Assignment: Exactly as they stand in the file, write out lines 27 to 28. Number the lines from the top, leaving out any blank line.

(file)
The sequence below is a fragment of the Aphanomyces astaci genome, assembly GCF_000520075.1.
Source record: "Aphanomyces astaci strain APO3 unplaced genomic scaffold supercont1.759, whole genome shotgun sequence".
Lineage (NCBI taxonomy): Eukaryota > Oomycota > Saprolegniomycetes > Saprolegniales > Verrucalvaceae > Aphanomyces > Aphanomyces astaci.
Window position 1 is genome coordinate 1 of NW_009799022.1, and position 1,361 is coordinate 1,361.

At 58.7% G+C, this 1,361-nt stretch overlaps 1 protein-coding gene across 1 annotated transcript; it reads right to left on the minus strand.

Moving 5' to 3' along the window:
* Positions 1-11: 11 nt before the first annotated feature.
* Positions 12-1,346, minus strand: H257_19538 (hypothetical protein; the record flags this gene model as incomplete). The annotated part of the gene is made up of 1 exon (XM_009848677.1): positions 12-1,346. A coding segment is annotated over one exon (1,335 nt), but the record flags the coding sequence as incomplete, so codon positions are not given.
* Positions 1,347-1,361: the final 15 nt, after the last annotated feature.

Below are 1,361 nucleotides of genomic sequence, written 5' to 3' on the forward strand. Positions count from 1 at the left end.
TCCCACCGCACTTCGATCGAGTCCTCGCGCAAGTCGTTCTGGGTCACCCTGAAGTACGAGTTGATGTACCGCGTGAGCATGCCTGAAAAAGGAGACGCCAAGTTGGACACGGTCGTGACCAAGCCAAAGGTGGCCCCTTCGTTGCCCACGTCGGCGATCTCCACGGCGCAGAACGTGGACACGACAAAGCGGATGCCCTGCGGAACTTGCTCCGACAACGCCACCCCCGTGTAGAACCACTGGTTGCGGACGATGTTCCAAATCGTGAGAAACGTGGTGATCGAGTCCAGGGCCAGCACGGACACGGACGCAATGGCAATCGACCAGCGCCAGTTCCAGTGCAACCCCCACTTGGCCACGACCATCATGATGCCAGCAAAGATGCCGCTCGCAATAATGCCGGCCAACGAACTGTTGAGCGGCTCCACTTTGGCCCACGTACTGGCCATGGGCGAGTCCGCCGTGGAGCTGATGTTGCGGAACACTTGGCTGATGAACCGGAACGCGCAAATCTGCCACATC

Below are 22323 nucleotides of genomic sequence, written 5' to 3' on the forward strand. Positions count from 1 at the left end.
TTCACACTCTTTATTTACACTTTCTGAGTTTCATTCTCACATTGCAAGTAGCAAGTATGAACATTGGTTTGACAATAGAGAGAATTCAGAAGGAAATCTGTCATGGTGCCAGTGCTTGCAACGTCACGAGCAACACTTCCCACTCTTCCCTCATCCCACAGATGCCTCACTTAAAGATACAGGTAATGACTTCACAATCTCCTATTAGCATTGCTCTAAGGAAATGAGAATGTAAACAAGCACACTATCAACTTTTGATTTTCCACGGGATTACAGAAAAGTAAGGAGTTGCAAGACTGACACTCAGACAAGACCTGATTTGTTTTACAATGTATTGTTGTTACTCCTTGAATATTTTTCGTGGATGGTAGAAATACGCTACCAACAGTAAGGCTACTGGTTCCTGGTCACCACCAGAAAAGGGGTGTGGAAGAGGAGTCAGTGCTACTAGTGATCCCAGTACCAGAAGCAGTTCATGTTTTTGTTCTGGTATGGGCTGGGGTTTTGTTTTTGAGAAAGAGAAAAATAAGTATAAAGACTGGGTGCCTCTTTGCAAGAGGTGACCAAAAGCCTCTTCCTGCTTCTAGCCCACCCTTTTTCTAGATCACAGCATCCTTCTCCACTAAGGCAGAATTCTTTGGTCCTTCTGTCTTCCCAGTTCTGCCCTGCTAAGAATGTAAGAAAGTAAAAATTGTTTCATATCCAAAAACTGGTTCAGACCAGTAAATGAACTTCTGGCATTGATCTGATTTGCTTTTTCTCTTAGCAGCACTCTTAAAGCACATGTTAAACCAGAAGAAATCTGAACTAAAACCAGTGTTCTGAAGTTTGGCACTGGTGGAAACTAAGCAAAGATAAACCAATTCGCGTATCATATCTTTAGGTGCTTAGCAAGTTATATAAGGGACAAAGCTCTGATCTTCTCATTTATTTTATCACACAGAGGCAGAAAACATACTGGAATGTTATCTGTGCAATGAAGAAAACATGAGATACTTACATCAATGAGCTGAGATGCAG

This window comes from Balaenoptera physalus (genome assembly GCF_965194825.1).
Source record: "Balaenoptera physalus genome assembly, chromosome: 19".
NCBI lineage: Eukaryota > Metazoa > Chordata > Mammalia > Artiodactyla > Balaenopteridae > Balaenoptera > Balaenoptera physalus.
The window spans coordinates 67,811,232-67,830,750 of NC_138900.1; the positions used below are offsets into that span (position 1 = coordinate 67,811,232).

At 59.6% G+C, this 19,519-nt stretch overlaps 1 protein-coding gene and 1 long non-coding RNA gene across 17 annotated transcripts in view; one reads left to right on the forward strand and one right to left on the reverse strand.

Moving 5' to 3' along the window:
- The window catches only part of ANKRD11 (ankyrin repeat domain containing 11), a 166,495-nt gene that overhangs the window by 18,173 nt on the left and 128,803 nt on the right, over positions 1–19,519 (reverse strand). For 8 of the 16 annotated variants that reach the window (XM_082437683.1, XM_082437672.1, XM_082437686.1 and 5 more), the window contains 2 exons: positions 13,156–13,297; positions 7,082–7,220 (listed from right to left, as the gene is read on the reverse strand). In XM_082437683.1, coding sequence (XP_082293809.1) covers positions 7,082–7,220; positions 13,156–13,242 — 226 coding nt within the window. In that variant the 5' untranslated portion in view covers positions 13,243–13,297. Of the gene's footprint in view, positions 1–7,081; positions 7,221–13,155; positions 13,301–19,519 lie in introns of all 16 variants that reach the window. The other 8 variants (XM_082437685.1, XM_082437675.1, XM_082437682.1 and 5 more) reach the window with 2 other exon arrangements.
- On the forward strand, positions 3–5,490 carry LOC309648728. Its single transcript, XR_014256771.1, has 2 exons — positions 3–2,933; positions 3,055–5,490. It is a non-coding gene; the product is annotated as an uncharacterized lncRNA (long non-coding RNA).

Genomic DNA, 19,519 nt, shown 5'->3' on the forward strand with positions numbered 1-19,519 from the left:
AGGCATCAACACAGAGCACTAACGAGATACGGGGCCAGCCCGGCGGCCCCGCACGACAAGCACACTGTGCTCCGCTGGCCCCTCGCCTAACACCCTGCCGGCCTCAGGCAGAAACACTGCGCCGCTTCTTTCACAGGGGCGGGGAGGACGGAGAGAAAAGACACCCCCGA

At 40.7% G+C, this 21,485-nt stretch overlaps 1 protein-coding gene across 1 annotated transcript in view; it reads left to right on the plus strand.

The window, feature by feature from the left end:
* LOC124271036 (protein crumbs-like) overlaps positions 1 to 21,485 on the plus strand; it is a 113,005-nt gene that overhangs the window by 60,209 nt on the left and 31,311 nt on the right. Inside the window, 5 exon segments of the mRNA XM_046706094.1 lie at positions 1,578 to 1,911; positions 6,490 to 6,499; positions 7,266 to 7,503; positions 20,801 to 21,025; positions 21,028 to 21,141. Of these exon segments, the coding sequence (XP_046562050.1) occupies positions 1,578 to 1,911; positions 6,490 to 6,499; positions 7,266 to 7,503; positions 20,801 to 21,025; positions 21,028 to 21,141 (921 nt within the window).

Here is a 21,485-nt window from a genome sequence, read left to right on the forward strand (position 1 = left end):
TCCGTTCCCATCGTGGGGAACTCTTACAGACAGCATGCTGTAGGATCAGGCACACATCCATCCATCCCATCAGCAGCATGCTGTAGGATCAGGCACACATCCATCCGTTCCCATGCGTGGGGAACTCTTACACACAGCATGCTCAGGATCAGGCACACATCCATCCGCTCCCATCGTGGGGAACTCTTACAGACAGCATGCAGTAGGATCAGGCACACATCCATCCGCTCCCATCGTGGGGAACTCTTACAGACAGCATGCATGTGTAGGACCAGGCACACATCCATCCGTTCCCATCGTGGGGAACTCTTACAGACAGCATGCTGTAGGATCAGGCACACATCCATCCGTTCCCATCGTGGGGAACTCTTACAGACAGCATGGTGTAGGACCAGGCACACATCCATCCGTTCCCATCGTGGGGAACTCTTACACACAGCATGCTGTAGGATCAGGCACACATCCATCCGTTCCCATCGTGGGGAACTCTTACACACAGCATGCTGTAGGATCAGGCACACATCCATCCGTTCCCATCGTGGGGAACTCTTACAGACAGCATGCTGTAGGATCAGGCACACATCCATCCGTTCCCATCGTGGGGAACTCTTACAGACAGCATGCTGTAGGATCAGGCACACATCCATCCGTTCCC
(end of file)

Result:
Here is a 21,485-nt window from a genome sequence, read left to right on the forward strand (position 1 = left end):
TCCGTTCCCATCGTGGGGAACTCTTACAGACAGCATGCTGTAGGATCAGGCACACATCCATCCATCCCATCAGCAGCATGCTGTAGGATCAGGCACACATCCATCCGTTCCCATGCGTGGGGAACTCTTACACACAGCATGCTCAGGATCAGGCACACATCCATCCGCTCCCATCGTGGGGAACTCTTACAGACAGCATGCAGTAGGATCAGGCACACATCCATCCGCTCCCATCGTGGGGAACTCTTACAGACAGCATGCATGTGTAGGACCAGGCACACATCCATCCGTTCCCATCGTGGGGAACTCTTACAGACAGCATGCTGTAGGATCAGGCACACATCCATCCGTTCCCATCGTGGGGAACTCTTACAGACAGCATGGTGTAGGACCAGGCACACATCCATCCGTTCCCATCGTGGGGAACTCTTACACACAGCATGCTGTAGGATCAGGCACACATCCATCCGTTCCCATCGTGGGGAACTCTTACACACAGCATGCTGTAGGATCAGGCACACATCCATCCGTTCCCATCGTGGGGAACTCTTACAGACAGCATGCTGTAGGATCAGGCACACATCCATCCGTTCCCATCGTGGGGAACTCTTACAGACAGCATGCTGTAGGATCAGGCACACATCCATCCGTTCCC